AirAsia Bhd. (AIRA), Asia’s biggest discount carrier, is considering additional orders for Airbus SAS single- aisle jets after taking delivery of 100 A320s, with another 75 pending, Chief Executive Officer Tony Fernandes said.
An agreement would depend on the price Airbus could offer, Fernandes told journalists while visiting Toulouse in southern France yesterday to receive the airline’s 100th A320. Fernandes didn’t specify a number of planes. The two sides are negotiating an order for about 50 aircraft, said a person with direct knowledge of negotiations who declined to be identified because the talks are private.
AirAsia, which started with two planes a decade ago, placed an order last year for 200 of Airbus’s advanced A320neo model, which promises greater fuel efficiency than the current A320 thanks to new engines. The Toulouse-based planemaker, the world’s biggest manufacturer of commercial aircraft, won’t begin delivering the A320neo version until late in 2015.
“I have a sense that we have to advance our order because we don’t have enough,” Fernandes said. “The big question is whether we buy more aircraft, whether we lease more aircraft, or wait for the neo. I don’t think our 175 aircraft is enough till the neo comes.” Indonesia is one market where he’s looking to add more planes, he said.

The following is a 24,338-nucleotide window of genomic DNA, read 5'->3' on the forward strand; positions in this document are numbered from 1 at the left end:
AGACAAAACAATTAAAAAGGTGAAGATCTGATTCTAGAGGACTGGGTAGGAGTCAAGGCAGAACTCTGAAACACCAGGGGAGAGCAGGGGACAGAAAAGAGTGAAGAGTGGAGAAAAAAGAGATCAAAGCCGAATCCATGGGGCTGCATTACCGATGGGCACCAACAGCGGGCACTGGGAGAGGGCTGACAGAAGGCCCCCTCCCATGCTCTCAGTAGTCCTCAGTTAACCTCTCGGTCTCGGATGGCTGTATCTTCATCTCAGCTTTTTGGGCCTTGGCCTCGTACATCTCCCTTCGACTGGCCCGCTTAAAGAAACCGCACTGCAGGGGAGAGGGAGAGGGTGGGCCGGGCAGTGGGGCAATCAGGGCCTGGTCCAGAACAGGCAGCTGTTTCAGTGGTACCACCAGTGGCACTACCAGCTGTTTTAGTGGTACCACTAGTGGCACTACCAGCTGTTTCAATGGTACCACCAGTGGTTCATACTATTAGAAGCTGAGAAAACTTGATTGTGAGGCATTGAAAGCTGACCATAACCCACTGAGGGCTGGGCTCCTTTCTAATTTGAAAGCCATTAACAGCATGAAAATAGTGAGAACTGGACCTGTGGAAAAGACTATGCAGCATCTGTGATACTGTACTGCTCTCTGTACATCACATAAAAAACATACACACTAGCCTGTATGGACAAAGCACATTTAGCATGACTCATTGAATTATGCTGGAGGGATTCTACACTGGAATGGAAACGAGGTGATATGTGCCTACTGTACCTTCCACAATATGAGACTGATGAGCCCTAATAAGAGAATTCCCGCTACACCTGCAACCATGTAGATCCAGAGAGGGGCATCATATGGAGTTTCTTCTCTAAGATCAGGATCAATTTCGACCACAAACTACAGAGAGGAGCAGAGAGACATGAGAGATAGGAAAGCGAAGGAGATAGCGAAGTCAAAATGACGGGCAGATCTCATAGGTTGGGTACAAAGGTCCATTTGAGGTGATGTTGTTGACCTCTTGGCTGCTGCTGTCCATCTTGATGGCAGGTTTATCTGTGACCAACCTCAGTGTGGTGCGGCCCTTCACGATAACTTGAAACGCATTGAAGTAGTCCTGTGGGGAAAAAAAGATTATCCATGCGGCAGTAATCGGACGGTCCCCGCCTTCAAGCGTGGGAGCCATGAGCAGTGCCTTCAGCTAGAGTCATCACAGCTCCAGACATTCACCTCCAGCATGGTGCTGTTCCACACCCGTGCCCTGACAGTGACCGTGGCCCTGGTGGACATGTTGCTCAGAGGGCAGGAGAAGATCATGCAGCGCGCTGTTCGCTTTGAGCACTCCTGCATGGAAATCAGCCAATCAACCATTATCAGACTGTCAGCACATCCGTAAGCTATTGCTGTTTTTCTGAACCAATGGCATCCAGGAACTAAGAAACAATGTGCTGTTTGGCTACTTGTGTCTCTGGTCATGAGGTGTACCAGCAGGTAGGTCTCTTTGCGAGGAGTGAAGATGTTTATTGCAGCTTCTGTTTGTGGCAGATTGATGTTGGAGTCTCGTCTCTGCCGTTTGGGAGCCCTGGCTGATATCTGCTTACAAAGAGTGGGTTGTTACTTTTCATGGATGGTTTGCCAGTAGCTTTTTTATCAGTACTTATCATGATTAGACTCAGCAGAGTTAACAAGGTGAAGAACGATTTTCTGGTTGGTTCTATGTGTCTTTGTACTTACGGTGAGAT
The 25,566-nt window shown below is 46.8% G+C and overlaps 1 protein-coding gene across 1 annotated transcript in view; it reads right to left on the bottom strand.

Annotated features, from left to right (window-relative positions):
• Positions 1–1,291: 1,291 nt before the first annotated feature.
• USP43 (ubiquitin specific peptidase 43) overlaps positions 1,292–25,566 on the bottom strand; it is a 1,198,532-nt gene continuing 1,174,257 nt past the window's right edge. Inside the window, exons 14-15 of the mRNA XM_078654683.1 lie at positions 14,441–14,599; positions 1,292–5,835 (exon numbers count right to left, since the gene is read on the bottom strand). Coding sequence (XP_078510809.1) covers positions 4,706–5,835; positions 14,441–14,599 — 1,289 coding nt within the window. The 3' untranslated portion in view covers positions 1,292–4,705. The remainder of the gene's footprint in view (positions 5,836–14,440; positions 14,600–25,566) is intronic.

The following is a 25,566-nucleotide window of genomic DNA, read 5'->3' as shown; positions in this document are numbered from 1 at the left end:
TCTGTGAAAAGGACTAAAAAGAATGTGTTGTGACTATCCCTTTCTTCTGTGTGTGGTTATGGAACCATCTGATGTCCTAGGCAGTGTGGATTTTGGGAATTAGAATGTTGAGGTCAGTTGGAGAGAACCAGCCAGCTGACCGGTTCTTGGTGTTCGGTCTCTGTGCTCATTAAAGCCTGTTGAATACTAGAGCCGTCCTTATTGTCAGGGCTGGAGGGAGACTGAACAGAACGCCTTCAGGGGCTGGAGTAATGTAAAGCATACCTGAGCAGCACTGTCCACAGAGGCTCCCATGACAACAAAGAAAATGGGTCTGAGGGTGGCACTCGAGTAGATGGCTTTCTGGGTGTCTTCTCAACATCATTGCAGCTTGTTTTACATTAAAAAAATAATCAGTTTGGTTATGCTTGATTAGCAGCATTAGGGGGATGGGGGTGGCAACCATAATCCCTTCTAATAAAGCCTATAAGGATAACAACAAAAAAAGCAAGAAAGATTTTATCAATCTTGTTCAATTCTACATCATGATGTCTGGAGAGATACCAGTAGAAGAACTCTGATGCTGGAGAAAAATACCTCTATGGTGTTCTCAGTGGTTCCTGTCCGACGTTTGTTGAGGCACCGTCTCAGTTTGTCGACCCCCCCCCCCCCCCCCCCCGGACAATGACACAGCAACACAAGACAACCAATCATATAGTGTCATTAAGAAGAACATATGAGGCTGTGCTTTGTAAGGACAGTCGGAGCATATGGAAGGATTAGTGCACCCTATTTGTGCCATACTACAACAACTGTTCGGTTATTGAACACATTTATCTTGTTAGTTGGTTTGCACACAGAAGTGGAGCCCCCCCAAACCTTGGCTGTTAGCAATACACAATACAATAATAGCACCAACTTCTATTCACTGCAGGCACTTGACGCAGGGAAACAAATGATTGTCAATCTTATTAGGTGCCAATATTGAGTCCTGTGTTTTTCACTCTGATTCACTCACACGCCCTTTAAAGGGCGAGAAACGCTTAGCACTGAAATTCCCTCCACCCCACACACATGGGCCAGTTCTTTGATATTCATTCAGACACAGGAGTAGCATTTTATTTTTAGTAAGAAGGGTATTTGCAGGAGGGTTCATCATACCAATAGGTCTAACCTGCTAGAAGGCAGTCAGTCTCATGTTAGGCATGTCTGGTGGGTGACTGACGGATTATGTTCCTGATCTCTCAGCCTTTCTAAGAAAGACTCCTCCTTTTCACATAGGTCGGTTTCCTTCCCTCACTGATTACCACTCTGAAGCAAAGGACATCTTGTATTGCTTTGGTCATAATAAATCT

AirAsia rose 4.1 percent to 3.60 ringgit at the close in Kuala Lumpur. Shares of European Aeronautic, Defence & Space Co. (EAD), Airbus’s owner, declined 1.6 percent to 27.55 euros as of 11:33 a.m. in Paris.
Airbus is raising production of the A320 to 42 planes a month by the end of 2012 from 36 a month in early 2011, and the company has studied an increase to 44.
Chief Commercial Officer John Leahy said yesterday that Airbus won’t seek that goal at this point. Some suppliers are struggling with funding and boosting production rates, and Leahy said it makes no sense to increase further the number of A320s being built as the company gets closer to delivering A320neos.
The planemaker currently produces single-aisle models at factories in Hamburg, Toulouse and Tianjin, China, where an assembly plant built in 2008 will reach production of four planes a month by the end of this year.
A320s assembled in Tianjin had been planned for use only by Chinese airlines. Fernandes said Sepang, Malaysia-based AirAsia, which flies to Tianjin, will be the first non-Chinese carrier to accept delivery from the plant, with a A320 scheduled to join its fleet in December.
Leahy said yesterday that Airbus expects to receive another order from China for at least 100 single-aisle planes by the end of the year.
To contact the reporter on this story: Andrea Rothman in Toulouse, France, at firstname.lastname@example.org
To contact the editor responsible for this story: Benedikt Kammel at email@example.com